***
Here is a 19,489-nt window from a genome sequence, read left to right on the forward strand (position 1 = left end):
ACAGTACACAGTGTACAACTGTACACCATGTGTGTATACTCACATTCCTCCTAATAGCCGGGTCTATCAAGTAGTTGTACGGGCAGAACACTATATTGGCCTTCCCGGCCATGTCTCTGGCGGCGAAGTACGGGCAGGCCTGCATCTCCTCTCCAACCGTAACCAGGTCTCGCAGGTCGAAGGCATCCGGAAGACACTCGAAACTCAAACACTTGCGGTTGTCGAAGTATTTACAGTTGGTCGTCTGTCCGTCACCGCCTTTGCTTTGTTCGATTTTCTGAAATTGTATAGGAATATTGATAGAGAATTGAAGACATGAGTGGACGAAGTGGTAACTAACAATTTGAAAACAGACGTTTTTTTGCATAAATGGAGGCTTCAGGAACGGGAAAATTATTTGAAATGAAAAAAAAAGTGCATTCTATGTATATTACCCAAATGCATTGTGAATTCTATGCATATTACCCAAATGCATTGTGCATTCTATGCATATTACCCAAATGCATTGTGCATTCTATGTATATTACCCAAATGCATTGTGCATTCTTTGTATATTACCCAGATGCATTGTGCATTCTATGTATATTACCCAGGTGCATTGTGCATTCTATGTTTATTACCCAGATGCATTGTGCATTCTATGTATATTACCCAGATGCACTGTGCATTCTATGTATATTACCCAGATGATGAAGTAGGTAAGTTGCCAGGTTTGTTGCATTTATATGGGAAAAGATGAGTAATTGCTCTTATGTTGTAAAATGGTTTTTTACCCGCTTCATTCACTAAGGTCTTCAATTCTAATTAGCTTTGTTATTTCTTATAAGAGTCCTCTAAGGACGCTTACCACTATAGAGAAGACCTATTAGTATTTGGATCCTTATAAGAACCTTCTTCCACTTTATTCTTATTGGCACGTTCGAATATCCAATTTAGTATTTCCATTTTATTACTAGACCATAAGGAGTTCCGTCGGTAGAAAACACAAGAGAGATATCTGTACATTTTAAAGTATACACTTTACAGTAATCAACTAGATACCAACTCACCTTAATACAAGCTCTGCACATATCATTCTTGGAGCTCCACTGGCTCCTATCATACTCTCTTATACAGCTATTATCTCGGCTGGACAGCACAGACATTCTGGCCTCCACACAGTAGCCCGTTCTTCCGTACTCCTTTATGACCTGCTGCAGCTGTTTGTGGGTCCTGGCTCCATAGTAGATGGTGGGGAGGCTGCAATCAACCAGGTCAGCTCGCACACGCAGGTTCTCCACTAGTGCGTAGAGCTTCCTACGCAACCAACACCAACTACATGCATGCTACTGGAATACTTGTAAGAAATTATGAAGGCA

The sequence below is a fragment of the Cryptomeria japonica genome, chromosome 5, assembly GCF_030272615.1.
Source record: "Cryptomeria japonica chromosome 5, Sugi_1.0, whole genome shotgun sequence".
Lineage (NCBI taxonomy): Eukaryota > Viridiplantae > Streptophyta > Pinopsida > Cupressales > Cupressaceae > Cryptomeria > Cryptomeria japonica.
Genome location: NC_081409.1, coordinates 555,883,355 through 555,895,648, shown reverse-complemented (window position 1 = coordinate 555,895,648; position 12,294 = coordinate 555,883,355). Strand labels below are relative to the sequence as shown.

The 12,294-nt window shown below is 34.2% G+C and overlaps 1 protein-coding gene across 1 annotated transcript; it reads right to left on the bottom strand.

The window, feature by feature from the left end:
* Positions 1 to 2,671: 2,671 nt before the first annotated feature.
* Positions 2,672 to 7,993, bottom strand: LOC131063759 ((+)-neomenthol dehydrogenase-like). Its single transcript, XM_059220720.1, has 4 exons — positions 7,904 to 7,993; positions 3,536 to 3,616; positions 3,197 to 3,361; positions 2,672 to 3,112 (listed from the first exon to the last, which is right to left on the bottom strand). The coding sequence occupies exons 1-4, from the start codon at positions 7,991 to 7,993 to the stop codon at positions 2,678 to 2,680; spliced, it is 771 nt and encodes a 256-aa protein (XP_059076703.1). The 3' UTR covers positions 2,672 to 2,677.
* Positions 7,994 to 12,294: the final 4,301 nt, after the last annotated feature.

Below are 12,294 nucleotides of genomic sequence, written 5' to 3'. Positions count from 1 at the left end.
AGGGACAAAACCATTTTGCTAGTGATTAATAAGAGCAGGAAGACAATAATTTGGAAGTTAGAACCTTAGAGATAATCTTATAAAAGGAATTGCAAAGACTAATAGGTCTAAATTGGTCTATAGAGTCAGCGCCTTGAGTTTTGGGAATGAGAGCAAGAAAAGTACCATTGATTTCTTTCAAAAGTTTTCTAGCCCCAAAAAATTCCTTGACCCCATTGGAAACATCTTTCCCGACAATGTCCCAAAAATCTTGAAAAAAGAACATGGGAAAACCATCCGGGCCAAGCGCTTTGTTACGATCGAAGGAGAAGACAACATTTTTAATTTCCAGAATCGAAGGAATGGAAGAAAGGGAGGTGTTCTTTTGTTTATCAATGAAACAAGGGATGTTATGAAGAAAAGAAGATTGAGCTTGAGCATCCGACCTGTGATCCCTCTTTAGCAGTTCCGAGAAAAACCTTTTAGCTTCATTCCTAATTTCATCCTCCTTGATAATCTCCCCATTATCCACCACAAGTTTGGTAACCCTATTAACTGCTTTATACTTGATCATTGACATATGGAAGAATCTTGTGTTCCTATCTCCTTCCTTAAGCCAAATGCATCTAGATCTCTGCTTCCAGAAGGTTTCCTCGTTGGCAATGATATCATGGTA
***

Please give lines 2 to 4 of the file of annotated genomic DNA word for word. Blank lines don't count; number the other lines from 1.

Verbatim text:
ACAGTACACAGTGTACAACTGTACACCATGTGTGTATACTCACATTCCTCCTAATAGCCGGGTCTATCAAGTAGTTGTACGGGCAGAACACTATATTGGCCTTCCCGGCCATGTCTCTGGCGGCGAAGTACGGGCAGGCCTGCATCTCCTCTCCAACCGTAACCAGGTCTCGCAGGTCGAAGGCATCCGGAAGACACTCGAAACTCAAACACTTGCGGTTGTCGAAGTATTTACAGTTGGTCGTCTGTCCGTCACCGCCTTTGCTTTGTTCGATTTTCTGAAATTGTATAGGAATATTGATAGAGAATTGAAGACATGAGTGGACGAAGTGGTAACTAACAATTTGAAAACAGACGTTTTTTTGCATAAATGGAGGCTTCAGGAACGGGAAAATTATTTGAAATGAAAAAAAAAGTGCATTCTATGTATATTACCCAAATGCATTGTGAATTCTATGCATATTACCCAAATGCATTGTGCATTCTATGCATATTACCCAAATGCATTGTGCATTCTATGTATATTACCCAAATGCATTGTGCATTCTTTGTATATTACCCAGATGCATTGTGCATTCTATGTATATTACCCAGGTGCATTGTGCATTCTATGTTTATTACCCAGATGCATTGTGCATTCTATGTATATTACCCAGATGCACTGTGCATTCTATGTATATTACCCAGATGATGAAGTAGGTAAGTTGCCAGGTTTGTTGCATTTATATGGGAAAAGATGAGTAATTGCTCTTATGTTGTAAAATGGTTTTTTACCCGCTTCATTCACTAAGGTCTTCAATTCTAATTAGCTTTGTTATTTCTTATAAGAGTCCTCTAAGGACGCTTACCACTATAGAGAAGACCTATTAGTATTTGGATCCTTATAAGAACCTTCTTCCACTTTATTCTTATTGGCACGTTCGAATATCCAATTTAGTATTTCCATTTTATTACTAGACCATAAGGAGTTCCGTCGGTAGAAAACACAAGAGAGATATCTGTACATTTTAAAGTATACACTTTACAGTAATCAACTAGATACCAACTCACCTTAATACAAGCTCTGCACATATCATTCTTGGAGCTCCACTGGCTCCTATCATACTCTCTTATACAGCTATTATCTCGGCTGGACAGCACAGACATTCTGGCCTCCACACAGTAGCCCGTTCTTCCGTACTCCTTTATGACCTGCTGCAGCTGTTTGTGGGTCCTGGCTCCATAGTAGATGGTGGGGAGGCTGCAATCAACCAGGTCAGCTCGCACACGCAGGTTCTCCACTAGTGCGTAGAGCTTCCTACGCAACCAACACCAACTACATGCATGCTACTGGAATACTTGTAAGAAATTATGAAGGCA

The sequence below is a fragment of the Cryptomeria japonica genome, chromosome 5, assembly GCF_030272615.1.
Source record: "Cryptomeria japonica chromosome 5, Sugi_1.0, whole genome shotgun sequence".